The team at AMD unveiled the first two graphics cards in the company's new Radeon 7000 series today (November 3) — the Radeon RX 7900 XT and 7900 XTX. These are the first AMD GPUs built on the company's new RDNA 3 architecture, and they could bring some serious competition to Nvidia's new 40-series cards in the months ahead.
What's perhaps more intriguing is that these are the first AMD GPUs to feature a chiplet design, something competitors Intel and Nvidia have not (yet) attempted. AMD is more familiar with the technology, having already employed it in the design of its new Ryzen 7000 CPUs.
Understanding how chiplet GPUs differ, performance-wise, from more traditional GPU designs is a complicated topic. Our sibling site Tom's Hardware has an excellent in-depth interview with AMD's Sam Naffziger about entering the GPU chiplet era and what it means for the industry. But if you just want a simple answer, chiplet designs let AMD stack individual self-contained "chiplets" tightly together in configurations that are potentially more powerful and power-efficient than a processor on a single piece of silicon.
AMD Radeon RX 7000 GPUs: Specs
|Row 0 - Cell 0||AMD Radeon RX 7900 XT||AMD Radeon RX 7900 XTX|
|Game frequency||2000 MHz||2300 MHz|
|Max memory size||20GB GDDR6||24GB GDDR6|
AMD Radeon RX 7000 GPUs: Price and release date
AMD has long held a reputation for selling CPUs and GPUs that are a bit easier on the wallet than what the competition charges, and the company is leaning into that this time around with its new Radeon 7000-series GPUs.
The Radeon RX 7900 XTX is the new top-of-the-line card that AMD claims is up to 1.7 times faster than its predecessor, the Radeon RX 5950 XT. AMD has given it a $999 price tag.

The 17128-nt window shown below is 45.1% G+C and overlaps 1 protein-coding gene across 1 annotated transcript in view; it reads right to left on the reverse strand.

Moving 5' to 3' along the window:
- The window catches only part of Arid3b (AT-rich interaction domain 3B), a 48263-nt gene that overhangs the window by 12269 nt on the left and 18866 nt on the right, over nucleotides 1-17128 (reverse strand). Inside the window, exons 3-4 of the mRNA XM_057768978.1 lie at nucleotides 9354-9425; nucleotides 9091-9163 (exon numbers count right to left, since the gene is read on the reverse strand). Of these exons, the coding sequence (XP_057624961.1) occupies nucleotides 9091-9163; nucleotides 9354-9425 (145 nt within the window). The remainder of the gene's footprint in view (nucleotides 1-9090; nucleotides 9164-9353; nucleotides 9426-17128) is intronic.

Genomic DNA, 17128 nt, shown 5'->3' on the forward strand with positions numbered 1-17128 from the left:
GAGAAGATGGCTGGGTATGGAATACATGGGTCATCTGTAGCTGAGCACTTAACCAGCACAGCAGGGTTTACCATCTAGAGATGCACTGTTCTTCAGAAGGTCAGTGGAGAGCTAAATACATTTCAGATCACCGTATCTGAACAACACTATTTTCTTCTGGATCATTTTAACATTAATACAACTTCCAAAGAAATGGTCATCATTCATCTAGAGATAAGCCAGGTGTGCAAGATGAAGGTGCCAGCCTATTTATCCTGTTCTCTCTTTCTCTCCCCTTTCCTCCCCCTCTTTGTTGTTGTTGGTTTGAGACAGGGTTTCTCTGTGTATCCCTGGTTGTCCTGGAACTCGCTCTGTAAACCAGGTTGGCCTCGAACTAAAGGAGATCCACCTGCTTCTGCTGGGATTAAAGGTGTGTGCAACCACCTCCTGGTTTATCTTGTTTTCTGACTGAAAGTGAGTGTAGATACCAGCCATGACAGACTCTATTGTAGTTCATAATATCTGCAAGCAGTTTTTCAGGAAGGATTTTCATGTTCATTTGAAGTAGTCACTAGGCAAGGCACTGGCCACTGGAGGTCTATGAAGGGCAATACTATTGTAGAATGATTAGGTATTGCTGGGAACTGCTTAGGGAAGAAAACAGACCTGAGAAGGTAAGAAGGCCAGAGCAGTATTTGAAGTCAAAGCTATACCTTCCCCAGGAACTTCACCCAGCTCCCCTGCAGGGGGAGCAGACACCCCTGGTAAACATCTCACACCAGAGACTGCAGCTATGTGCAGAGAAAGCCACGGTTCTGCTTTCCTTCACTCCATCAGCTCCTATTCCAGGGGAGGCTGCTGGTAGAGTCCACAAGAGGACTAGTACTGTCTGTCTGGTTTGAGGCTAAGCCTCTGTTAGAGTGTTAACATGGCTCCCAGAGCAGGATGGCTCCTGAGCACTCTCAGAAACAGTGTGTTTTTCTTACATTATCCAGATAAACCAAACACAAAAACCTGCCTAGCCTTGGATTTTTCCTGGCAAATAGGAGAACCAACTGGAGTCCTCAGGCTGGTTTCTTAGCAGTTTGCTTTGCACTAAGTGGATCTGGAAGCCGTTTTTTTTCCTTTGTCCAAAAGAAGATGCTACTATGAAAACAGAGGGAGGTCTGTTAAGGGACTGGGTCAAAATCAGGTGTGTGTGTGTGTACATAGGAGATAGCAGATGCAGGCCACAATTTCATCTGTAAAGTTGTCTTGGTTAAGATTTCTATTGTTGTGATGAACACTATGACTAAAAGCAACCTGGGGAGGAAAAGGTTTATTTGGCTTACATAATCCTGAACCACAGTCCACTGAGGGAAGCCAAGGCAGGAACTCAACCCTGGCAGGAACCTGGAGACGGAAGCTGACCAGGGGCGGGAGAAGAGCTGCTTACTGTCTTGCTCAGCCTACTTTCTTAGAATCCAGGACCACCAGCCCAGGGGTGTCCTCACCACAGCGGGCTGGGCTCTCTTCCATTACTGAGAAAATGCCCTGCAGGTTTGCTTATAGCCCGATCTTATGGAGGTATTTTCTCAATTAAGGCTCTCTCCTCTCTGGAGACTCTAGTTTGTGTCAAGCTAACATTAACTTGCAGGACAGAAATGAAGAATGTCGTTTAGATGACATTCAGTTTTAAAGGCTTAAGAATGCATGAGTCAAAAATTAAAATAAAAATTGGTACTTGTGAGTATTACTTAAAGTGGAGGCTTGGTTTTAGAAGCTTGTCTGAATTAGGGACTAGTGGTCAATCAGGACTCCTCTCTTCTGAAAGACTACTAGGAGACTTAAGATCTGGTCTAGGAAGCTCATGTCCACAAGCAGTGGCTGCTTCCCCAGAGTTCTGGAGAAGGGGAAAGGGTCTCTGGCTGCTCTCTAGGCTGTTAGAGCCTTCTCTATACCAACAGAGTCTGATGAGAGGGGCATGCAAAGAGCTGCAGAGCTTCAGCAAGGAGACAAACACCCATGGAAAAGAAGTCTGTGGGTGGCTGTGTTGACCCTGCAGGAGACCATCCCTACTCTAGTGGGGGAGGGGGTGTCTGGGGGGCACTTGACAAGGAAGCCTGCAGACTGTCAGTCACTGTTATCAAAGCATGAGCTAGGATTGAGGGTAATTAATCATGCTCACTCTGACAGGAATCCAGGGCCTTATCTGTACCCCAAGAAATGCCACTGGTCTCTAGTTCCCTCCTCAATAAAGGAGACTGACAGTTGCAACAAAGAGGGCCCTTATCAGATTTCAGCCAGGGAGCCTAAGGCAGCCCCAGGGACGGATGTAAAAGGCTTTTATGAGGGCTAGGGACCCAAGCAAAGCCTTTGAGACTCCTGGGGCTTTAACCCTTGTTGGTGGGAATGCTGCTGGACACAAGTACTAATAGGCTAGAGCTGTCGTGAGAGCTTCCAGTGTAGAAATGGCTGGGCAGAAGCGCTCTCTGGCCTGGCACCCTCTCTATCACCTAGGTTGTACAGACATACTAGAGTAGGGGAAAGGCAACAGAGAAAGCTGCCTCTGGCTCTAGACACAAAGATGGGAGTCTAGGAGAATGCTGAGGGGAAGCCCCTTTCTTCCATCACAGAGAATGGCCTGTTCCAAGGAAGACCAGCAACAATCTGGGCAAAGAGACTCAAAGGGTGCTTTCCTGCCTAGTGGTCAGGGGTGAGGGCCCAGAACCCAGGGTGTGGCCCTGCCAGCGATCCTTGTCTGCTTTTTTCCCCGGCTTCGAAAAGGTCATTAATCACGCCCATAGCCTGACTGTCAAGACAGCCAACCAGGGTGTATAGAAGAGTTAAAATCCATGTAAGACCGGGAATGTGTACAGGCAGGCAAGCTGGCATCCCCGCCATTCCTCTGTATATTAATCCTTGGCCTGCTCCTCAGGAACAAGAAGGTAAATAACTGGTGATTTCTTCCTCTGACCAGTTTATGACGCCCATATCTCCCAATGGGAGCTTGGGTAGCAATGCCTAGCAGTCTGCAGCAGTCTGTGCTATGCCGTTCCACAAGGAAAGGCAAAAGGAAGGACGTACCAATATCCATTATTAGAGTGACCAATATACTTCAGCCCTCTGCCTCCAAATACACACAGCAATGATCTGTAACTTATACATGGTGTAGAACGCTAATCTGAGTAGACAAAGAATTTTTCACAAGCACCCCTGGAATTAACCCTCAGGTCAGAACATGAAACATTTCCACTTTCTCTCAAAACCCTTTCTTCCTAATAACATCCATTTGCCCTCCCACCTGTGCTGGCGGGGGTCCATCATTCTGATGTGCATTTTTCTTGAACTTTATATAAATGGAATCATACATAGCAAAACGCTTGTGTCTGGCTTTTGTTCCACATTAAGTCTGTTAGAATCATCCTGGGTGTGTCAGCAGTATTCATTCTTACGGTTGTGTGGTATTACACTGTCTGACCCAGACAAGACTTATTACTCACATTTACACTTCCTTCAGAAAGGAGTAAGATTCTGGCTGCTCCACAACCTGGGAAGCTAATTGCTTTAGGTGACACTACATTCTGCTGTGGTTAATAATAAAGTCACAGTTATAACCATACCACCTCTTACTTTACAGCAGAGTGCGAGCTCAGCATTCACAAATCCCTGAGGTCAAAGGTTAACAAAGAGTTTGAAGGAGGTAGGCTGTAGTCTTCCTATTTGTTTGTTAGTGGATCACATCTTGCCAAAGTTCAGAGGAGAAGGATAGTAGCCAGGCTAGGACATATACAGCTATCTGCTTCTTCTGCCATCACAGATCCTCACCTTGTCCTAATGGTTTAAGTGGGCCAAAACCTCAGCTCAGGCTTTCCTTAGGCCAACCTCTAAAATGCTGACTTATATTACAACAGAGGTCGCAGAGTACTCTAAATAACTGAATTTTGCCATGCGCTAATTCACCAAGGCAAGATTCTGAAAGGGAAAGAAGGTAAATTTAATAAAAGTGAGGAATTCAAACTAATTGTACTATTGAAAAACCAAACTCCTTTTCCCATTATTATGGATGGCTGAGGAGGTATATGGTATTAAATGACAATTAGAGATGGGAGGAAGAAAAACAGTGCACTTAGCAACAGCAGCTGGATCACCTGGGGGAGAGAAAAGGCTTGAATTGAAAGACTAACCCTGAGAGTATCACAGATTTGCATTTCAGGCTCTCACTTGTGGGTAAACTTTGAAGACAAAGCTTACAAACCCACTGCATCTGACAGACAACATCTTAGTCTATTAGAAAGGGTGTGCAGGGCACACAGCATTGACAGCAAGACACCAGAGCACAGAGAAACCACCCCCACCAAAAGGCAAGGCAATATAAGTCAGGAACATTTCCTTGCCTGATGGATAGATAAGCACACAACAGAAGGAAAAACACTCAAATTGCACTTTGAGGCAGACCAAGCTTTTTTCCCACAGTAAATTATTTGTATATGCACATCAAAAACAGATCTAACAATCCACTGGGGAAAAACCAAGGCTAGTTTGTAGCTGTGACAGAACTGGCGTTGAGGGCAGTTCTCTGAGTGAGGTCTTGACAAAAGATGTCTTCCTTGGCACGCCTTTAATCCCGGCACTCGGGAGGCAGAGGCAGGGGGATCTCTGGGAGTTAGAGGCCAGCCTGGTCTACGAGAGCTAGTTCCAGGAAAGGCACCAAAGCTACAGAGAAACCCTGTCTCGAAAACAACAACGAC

The new Radeon RX 7900 XT is a less powerful version that's a step down from the XTX, and when it hits store shelves it'll have an MSRP of $899. Both cards will go on sale December 13, and you'll be able to buy models from both third-party vendors and AMD itself.
This is a bit of a price hike from the previous generation, as the Radeon RX 6900 XT cost $679 while the more powerful 6950 XT sold for $849. Still it seems like nothing compared to the new Nvidia GeForce 4080 and 4090, which recently went on sale for an eye-popping $1,299 and $1,599 respectively.
AMD Radeon RX 7000 GPUs: New features
These new AMD GPUs come with a smorgasbord of improvements and new features which should make them more versatile and performant than previous generations.
If you care about game performance and ray tracing you should get excited about the fact that AMD claims to have improved the Ray Accelerators in this generation of cards, meaning they can handle up to 1.5x more rays in a more efficient fashion.
AMD also talked up its FidelityFX Super Resolution upscaling technology, which is similar to Nvidia's DLSS (Deep Learning Super Sampling) graphical upscaling tech. FidelityFX Super Resolution (FSR) 2.1 is available now in many games, and AMD expects to roll out the upcoming FSR 2.2 as soon as November 8 in Forza Horizon 5.
If you care about working with video, the new AMD Radiance Display engine in these cards expands their support for video output formats in intriguing ways. Notably, you get support for DisplayPort 2.1 and up to 480Hz refresh rates on a 4K monitor, or up to 165Hz on an 8K display.
You also get upgraded dual media engines capable of supporting a pair of 8K/60fps (frames per second) streams, so you can encode video with one and decode with the other or focus on one encode at full power.
Plus, these 7000-series cards now support the AV1 codec, which is already supported by the latest Nvidia and Intel Arc cards.
AMD Radeon RX 7000 GPUs: Outlook
With these new Radeon RX 7000-series GPUs AMD has fired a shot across the bow of Nvidia's 40-series cards.
We were already feeling a bit uncomfortable about being asked to pay upward of $1,299 for a new Nvidia 40-series GPU that probably delivers more power than all but the most hardcore 4K game fans need. And now AMD has brought its most powerful new toys to market at prices that are hundreds of dollars cheaper.
Of course, whether AMD's new GPUs can compete with the top-tier offerings from Intel and Nvidia remains to be seen. We'll have to wait and see how these cards perform once they hit the market and start getting benchmarked, but right now AMD looks to have undercut Nvidia in a moment of weakness and delivered some sizzling-hot new GPUs into a market of customers aching to pay more reasonable prices for graphics cards.